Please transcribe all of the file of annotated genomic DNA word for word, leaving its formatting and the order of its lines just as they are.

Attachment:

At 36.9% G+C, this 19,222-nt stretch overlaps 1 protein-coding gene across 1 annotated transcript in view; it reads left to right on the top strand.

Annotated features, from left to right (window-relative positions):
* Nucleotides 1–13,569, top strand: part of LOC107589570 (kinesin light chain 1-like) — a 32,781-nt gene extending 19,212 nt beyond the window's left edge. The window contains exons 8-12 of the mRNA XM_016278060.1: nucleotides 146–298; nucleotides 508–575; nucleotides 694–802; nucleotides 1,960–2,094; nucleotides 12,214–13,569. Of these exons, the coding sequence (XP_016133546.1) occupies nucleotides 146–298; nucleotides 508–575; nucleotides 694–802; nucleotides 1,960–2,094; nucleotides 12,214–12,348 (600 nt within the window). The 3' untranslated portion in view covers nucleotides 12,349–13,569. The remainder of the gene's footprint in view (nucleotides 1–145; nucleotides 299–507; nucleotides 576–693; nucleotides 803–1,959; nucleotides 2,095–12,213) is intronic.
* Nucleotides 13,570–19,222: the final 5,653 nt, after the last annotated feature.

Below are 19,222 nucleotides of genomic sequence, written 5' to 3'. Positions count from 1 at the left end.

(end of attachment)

At 36.9% G+C, this 19,222-nt stretch overlaps 1 protein-coding gene across 1 annotated transcript in view; it reads left to right on the top strand.

Annotated features, from left to right (window-relative positions):
* Nucleotides 1–13,569, top strand: part of LOC107589570 (kinesin light chain 1-like) — a 32,781-nt gene extending 19,212 nt beyond the window's left edge. The window contains exons 8-12 of the mRNA XM_016278060.1: nucleotides 146–298; nucleotides 508–575; nucleotides 694–802; nucleotides 1,960–2,094; nucleotides 12,214–13,569. Of these exons, the coding sequence (XP_016133546.1) occupies nucleotides 146–298; nucleotides 508–575; nucleotides 694–802; nucleotides 1,960–2,094; nucleotides 12,214–12,348 (600 nt within the window). The 3' untranslated portion in view covers nucleotides 12,349–13,569. The remainder of the gene's footprint in view (nucleotides 1–145; nucleotides 299–507; nucleotides 576–693; nucleotides 803–1,959; nucleotides 2,095–12,213) is intronic.
* Nucleotides 13,570–19,222: the final 5,653 nt, after the last annotated feature.

Below are 19,222 nucleotides of genomic sequence, written 5' to 3'. Positions count from 1 at the left end.